When Publishing Dreams Become a Nightmare
Then there’s Allison.
Allison’s journey hasn’t been so rosy. I’m not even using her real name here because I don’t want to cause any further problems for her.
The trouble started when the publisher suggested a new title for her book, which was fairly plain and generic-sounding but more importantly, didn’t capture what her book is about. In fact the publisher’s title led the reader to think it was going to be a completely different book than what it actually is. We knocked ourselves out coming up with more suitable alternatives that were not only catchy and marketable, they accurately represented the book. We gave lots of rationale for why the suggested title wasn’t appropriate.
After a lot of emails back and forth, we received the declaration from the publisher: The title we have chosen is the one we will use, and we can’t discuss it any further.
Allison was devastated and felt so strongly about it that she considered canceling the contract and paying back her advance. After much thought and prayer, she decided not to do that.
Then we received a cover comp. Oh, my. I’ve rarely seen a worse cover design—unattractive, and so dated you would think the book came out in 1978. Allison was beside herself.
Another few rounds of emails, lots of suggestions and a full month later, we received two more cover comps. One was perhaps even worse than the first. The other was salvageable if they made some changes. So we decided to push for that one and try to get them to make the changes so that the cover at least represents the book. The last we heard, they might make those final changes but they’re past their deadline and over budget so we’ll see.
We’re left with a so-so cover and a title the author still hates. Then after all this—after all the times we tried to explain why their titles and covers weren’t right for the book, and after they’ve declared the cover and title final—the editor emailed to say she’s about to start reading the manuscript (which had been delivered a few months before). It was a little hard for us to accept that they’d been pushing for their title and cover designs without fully understanding the book because nobody there had read it. I shudder to think what the editorial process is going to be like—perhaps they’ll try to edit the book to match the new title?
Allison is doing her best to laugh at the whole situation and keep a positive attitude. She wrote me today:
“There’s a HUGE learning curve with a first book, isn’t there? Lesson #423 : Next contract includes author approval of all cover art, LONG before the deadline.”
Unfortunately I had to give her the news that this is unlikely to happen.
It’s not uncommon for some publishers to be chronically up against their deadlines, never allowing enough time for the author to have input on their covers. By the time they send us comps, they have a deadline about 5 minutes away. In fact, I had that happen twice during this past holiday week—publishers expecting a 24-hour turnaround time during the holidays when many people aren’t even available. (In all fairness, we also work with many publishers who are always on the ball, willing to consult with the author, and allowing adequate time for the process.)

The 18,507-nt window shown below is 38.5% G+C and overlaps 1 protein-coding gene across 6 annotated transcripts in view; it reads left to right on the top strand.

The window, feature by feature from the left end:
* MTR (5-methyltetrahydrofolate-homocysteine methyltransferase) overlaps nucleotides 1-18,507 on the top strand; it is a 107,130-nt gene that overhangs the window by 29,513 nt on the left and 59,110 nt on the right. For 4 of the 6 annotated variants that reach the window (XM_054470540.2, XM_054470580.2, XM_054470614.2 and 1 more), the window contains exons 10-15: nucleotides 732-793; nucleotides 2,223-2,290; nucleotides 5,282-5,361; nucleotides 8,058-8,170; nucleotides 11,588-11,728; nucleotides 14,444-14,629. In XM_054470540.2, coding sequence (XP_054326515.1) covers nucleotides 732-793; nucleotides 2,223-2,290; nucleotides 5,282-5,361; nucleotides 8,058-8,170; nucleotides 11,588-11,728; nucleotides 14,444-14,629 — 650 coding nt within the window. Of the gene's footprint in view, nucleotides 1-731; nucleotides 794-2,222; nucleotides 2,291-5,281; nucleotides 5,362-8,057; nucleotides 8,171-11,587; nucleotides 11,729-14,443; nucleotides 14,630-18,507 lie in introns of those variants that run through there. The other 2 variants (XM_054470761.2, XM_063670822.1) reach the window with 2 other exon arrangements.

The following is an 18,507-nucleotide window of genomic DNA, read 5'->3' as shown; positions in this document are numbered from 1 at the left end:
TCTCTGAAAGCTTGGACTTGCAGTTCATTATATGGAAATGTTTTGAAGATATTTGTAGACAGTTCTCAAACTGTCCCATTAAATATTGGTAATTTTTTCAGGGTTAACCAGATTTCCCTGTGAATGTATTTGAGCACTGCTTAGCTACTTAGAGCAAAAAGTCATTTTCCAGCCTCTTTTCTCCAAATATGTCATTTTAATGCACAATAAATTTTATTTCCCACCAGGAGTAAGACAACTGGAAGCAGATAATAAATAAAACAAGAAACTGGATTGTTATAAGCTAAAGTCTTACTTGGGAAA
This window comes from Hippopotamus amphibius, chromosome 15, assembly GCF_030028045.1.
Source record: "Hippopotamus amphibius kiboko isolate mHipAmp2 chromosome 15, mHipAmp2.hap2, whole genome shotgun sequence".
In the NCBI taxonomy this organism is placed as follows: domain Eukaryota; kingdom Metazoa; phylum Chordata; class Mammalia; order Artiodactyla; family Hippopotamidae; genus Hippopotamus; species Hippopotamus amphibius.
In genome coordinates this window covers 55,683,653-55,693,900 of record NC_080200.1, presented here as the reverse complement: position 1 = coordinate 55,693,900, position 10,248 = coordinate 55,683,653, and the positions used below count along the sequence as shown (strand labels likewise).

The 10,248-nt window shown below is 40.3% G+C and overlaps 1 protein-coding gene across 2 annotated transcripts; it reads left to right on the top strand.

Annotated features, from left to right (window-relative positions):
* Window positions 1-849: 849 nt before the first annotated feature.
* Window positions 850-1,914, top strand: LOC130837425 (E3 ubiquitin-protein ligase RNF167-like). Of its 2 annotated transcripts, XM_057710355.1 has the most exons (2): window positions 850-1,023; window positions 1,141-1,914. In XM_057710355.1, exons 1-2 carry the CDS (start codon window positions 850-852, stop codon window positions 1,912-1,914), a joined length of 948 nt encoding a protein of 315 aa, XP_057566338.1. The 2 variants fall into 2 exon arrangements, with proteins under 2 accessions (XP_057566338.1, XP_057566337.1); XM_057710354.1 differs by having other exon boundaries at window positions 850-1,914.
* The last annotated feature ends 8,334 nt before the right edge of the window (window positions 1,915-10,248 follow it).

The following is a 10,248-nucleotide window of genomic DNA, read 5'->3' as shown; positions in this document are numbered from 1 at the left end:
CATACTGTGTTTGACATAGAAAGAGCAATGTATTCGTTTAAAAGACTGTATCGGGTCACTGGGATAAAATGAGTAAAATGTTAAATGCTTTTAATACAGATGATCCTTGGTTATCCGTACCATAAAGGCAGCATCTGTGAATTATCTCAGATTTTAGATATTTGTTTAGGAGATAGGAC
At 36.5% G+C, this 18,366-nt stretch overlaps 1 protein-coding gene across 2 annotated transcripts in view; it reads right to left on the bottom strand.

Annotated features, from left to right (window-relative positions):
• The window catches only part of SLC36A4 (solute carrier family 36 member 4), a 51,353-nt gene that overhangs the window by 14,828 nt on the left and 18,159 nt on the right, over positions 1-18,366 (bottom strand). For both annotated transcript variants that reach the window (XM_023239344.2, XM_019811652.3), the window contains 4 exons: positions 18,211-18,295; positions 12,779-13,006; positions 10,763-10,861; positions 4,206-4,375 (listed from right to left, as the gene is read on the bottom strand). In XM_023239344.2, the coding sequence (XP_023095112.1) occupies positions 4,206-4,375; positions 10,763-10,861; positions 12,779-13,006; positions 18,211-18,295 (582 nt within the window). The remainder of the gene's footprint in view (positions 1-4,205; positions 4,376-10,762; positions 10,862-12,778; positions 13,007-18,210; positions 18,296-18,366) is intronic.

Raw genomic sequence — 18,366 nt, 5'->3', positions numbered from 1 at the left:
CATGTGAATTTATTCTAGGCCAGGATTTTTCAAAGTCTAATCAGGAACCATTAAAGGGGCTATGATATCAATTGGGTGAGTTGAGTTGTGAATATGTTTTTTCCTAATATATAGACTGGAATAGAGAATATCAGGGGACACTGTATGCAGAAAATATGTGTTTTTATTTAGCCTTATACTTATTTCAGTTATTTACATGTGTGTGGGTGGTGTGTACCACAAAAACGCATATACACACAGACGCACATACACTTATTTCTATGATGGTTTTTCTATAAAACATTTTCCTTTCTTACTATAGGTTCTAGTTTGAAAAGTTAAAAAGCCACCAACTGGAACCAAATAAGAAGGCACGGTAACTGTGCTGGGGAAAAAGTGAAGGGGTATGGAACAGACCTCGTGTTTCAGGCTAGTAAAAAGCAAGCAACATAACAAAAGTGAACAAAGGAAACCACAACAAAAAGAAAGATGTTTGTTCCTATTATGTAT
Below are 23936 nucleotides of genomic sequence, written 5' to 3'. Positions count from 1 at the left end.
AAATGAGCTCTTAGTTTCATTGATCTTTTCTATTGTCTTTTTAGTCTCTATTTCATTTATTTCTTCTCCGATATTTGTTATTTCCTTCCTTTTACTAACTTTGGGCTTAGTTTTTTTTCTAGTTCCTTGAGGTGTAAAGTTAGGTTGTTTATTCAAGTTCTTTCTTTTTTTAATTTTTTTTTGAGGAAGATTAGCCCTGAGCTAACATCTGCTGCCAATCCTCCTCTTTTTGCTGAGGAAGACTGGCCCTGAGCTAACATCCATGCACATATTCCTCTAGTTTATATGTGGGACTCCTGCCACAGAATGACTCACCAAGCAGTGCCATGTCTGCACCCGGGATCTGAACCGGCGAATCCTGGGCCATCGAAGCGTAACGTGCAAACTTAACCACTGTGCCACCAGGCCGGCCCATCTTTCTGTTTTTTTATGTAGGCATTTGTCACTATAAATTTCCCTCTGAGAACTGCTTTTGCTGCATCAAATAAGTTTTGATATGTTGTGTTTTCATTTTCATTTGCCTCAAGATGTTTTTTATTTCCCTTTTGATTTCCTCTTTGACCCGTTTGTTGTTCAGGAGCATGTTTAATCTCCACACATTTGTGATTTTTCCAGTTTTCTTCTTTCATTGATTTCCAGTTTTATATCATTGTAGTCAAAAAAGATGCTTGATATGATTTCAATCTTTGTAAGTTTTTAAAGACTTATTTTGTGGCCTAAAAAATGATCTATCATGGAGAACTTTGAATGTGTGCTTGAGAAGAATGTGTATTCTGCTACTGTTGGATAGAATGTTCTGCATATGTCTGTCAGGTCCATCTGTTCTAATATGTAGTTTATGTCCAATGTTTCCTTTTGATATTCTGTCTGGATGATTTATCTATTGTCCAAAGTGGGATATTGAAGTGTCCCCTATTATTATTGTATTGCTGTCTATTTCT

Not only that, but publishers don’t typically grant author approval on covers or titles in the contract, unless that author has proven themselves valuable and the author has more leverage.
I typically try to add a clause to the contract that states the publisher will “consult with author” on title and cover, and that they will send cover comps not less than 45 days before the cover must be finalized. To some publishers, this is almost laughable—45 days, ha ha ha! However, some publishers agree to this.
In Allison’s case, I had asked the publisher to add a clause to her contract stating that they would consult with her on title and cover, and allow plenty of time for revisions. Their response to was that they reserve the right to title/cover decisions, and though they would consult with the author, they wouldn’t include it in the contract.
I guess what I’m trying to say is, regarding Publishing Lesson #423… good luck with that! There are just so many things in publishing that agents and authors can’t control.
Allison is pretty much hating her publishing experience so far, but we’re hoping the release of the book will make it all worth it. I keep telling her that her journey is not the norm, that most of my clients are having positive experiences, and that things should be different with her next book.
But this dream isn’t turning out like Allison expected.
What kinds of publishing hopes and expectations do you have? How will you handle it if things don’t go as you would like them to?
© 2011 Rachelle Gardner, Literary Agent